Built on a fairy-tale natural fortress of rock on the edge of the Vorotan Canyon, Tatev is as jaw-dropping as any of the World Heritage–listed churches in Lori. The views down the gorge reach to the peaks of Karabakh.
The bishops of Syunik built the main church of Surp Poghos-Petros (St Paul and St Peter) in the 9th century to house important relics. There are faint signs of frescoes, intricate carvings and portraits of the main donors on the northern side. The 11th-century Surp Grigor Church nestles next to it, and there’s a masterfully miniaturised chapel above the gatehouse. The fortifications, added in the 17th century, have been restored and are full of dining halls, towers and libraries. At the monastery’s peak some 600 monks lived and worked at Tatev, and national icon Surp Grigor Tatevatsi (St Gregory of Tatev, 1346–1409) is buried here.
In the courtyard, look for the 8m octagonal pillar topped by a khatchkar. The 9th-century monument is said to have predicted seismic activity (or the roar of hooves by approaching armies) by shifting.
Outside the main gate, have a look at a newly constructed oil press exhibit, an excellent display of seeds, tools and ancient machinery used in the process of oil extraction.
Just uphill from the monastery is a cafe and an Information Centre, run by the English-speaking Anna Arshakyan. This is the place to ask about hikes in the area or B&Bs where you can spend the night. More information can be found at www.tatev.org.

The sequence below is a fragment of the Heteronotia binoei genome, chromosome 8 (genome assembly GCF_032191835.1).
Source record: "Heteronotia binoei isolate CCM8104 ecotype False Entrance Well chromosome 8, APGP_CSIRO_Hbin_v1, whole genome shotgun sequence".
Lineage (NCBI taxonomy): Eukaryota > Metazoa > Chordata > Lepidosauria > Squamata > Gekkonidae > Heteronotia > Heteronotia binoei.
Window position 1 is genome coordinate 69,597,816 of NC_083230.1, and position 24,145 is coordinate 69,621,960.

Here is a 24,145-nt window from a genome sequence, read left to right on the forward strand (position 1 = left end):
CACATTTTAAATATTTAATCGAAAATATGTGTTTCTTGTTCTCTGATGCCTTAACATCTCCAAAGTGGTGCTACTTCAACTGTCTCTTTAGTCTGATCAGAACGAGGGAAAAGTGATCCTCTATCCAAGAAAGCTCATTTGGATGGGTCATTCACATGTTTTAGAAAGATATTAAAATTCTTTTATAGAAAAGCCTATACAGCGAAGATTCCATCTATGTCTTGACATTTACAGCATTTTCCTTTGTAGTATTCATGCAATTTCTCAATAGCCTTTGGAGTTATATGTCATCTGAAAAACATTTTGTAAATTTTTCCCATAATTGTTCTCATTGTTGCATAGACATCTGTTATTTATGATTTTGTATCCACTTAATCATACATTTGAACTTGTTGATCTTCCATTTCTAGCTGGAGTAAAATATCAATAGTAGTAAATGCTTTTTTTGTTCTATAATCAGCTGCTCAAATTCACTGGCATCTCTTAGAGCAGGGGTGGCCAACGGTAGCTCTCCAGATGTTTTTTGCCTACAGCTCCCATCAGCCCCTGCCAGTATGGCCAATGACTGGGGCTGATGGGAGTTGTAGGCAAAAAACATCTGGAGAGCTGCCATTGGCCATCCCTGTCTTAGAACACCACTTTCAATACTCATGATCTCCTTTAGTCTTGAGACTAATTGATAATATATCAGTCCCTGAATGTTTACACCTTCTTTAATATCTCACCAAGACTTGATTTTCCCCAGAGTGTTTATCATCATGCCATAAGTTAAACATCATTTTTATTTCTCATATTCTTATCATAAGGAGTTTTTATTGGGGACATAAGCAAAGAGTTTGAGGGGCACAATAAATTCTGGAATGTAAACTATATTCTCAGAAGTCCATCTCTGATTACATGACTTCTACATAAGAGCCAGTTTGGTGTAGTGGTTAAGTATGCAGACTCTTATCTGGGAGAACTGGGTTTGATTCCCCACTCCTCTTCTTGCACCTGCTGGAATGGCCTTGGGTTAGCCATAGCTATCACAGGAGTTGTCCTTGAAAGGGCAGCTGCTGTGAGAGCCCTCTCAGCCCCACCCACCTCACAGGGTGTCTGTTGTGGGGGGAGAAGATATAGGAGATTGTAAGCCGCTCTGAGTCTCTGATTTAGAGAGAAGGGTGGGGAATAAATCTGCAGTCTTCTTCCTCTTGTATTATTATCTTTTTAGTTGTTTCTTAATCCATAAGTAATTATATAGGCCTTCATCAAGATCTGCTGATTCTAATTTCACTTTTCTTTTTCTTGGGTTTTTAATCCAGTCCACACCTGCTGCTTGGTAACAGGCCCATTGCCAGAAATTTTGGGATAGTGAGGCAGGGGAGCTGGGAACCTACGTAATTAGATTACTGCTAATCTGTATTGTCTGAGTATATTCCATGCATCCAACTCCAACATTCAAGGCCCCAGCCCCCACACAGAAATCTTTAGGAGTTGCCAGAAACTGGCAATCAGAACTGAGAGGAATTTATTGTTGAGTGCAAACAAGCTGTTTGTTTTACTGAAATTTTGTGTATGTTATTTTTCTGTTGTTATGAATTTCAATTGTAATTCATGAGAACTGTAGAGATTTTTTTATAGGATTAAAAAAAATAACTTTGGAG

The scenery around Tatev is gorgeous and there is plenty of scope for short hikes. One trail leads to Svarants (population 250), a hamlet 20 minutes’ walk away on the other side of the valley. Another trail heads north to the top of Petroskhatch mountain, 4km from Tatev (the round-trip hike takes under three hours).
The most popular walk is downhill from Tatev to Mets Anapad, an overgrown 17th-century church. The cable car soars directly over Mets Anapad so you can get an idea of its location on the way up to Tatev.
The Information Centre has a copy of Hiking in Armenia, which describes this and other routes in the area. A knowledgeable hiking guide in Tatev is Saro Martirosyan
Another attraction in the area is Satan’s Bridge, located deep in the canyon below Tatev. Legend tells that centuries ago, villagers fleeing a rebel army were blocked by the raging river. Before the invaders attacked, a bridge was magically created by a huge falling rock and the people were saved. The site includes two natural spring pools, so bring a swimsuit. There are also beautiful natural pools and caves in the canyon below the bridge but at the time of research the canyon was off-limits. Local authorities plan to build a staircase down to the canyon.
Satan’s Bridge is on the road, halfway between the cable car and Tatev village.